Not all homes use a gas-based central heating system. According to the U.S. Energy Information Administration (EIA), over one-third of all U.S. homes now use an electric heating system, such as a furnace or heat pump.
Electric heat pumps are among the most energy efficient heating systems on the market. Using electricity, they work by pumping and transferring heat between the interior and exterior of a home. An electric heat pump can cool your home by transferring heat from the interior to the exterior, and it can warm your home by transferring heat from the exterior to the interior.
The Belief That Heat Pumps Won’t Work in Cold Weather
Because they work by transferring heat, some homeowners assume that heat pumps won’t work in cold weather. Unlike furnaces, heat pumps don’t generate heat directly. Rather, they transfer heat. If it’s particularly cold outside, you may assume that a heat pump won’t work. But the good news is that you can use a heat pump year-round, including when it’s cold outside.
Yes, Heat Pumps Work in Cold Weather
The truth is that most heat pumps still work in cold weather. There’s always some heat in the outdoor air. Even if it’s the middle of winter, a heat pump can extract this heat and transfer it to your home’s interior.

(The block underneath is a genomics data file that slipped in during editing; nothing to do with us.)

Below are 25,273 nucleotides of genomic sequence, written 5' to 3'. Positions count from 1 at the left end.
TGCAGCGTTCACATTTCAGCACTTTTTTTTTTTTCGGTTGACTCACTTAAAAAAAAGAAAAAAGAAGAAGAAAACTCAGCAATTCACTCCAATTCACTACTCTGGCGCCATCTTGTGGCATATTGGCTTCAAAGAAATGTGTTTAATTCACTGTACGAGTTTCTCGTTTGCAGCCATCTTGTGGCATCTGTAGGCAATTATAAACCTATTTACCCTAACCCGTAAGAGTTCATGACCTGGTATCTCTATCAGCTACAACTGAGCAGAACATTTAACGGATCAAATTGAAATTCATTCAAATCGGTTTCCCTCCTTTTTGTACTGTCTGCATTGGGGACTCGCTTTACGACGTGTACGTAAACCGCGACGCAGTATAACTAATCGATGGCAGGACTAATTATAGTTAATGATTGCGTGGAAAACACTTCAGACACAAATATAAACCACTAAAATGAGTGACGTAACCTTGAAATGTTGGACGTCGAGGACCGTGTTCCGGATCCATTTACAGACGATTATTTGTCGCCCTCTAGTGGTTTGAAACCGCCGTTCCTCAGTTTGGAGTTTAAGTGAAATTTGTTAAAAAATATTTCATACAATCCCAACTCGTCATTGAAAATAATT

Georgia is also an ideal region for heat pumps. It has short and mild winters. You don’t have to worry about long cold spells during which the temperature drops below freezing. There may be some cold winter days in Georgia with subfreezing temperatures, but they are few and far between. These mild winters allow heat pumps to efficiently and effectively heat the homes in which they are installed.
While most residential heat pumps are air source, some of them are ground source. Ground-source heat pumps offer even better performance in cold weather. They extract heat from the ground. The ground holds more heat than the air, so ground-source heat pumps offer a superior level of performance in cold regions.
It’s a common assumption that heat pumps don’t work in cold weather. Heat pumps may not generate heat directly, but they can still warm your home during the winter. A heat pump will transfer heat from the exterior of your home to the interior. Since there’s always some heat in the air, they will continue to work in cold weather.